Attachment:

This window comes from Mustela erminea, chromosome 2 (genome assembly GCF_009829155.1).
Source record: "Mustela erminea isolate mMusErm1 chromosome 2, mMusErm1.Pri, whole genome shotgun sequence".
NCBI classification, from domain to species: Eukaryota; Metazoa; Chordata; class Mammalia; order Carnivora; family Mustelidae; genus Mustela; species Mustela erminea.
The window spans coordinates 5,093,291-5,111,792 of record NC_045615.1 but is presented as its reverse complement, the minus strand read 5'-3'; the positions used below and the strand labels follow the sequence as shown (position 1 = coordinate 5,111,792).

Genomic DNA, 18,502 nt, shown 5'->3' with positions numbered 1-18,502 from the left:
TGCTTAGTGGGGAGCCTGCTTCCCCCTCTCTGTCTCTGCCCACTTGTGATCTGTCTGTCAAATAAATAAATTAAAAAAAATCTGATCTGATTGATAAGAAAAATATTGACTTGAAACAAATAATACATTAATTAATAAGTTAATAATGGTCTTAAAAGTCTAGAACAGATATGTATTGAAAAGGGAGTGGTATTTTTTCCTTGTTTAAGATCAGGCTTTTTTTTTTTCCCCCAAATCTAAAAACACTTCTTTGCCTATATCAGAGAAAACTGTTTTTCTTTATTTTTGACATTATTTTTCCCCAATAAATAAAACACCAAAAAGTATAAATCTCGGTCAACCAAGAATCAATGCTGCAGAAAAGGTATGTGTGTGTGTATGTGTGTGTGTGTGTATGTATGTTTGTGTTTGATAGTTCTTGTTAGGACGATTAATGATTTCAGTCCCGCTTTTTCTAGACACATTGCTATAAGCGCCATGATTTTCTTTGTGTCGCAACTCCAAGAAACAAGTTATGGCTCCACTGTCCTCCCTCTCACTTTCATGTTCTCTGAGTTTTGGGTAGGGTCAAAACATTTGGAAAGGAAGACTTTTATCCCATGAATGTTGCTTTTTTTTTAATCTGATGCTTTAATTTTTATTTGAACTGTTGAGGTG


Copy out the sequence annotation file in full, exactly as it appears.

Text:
This window comes from Mustela erminea, chromosome 2 (genome assembly GCF_009829155.1).
Source record: "Mustela erminea isolate mMusErm1 chromosome 2, mMusErm1.Pri, whole genome shotgun sequence".
NCBI classification, from domain to species: Eukaryota; Metazoa; Chordata; class Mammalia; order Carnivora; family Mustelidae; genus Mustela; species Mustela erminea.
The window spans coordinates 5,093,291-5,111,792 of record NC_045615.1 but is presented as its reverse complement, the minus strand read 5'-3'; the positions used below and the strand labels follow the sequence as shown (position 1 = coordinate 5,111,792).

Genomic DNA, 18,502 nt, shown 5'->3' with positions numbered 1-18,502 from the left:
TGCTTAGTGGGGAGCCTGCTTCCCCCTCTCTGTCTCTGCCCACTTGTGATCTGTCTGTCAAATAAATAAATTAAAAAAAATCTGATCTGATTGATAAGAAAAATATTGACTTGAAACAAATAATACATTAATTAATAAGTTAATAATGGTCTTAAAAGTCTAGAACAGATATGTATTGAAAAGGGAGTGGTATTTTTTCCTTGTTTAAGATCAGGCTTTTTTTTTTTCCCCCAAATCTAAAAACACTTCTTTGCCTATATCAGAGAAAACTGTTTTTCTTTATTTTTGACATTATTTTTCCCCAATAAATAAAACACCAAAAAGTATAAATCTCGGTCAACCAAGAATCAATGCTGCAGAAAAGGTATGTGTGTGTGTATGTGTGTGTGTGTGTATGTATGTTTGTGTTTGATAGTTCTTGTTAGGACGATTAATGATTTCAGTCCCGCTTTTTCTAGACACATTGCTATAAGCGCCATGATTTTCTTTGTGTCGCAACTCCAAGAAACAAGTTATGGCTCCACTGTCCTCCCTCTCACTTTCATGTTCTCTGAGTTTTGGGTAGGGTCAAAACATTTGGAAAGGAAGACTTTTATCCCATGAATGTTGCTTTTTTTTTAATCTGATGCTTTAATTTTTATTTGAACTGTTGAGGTG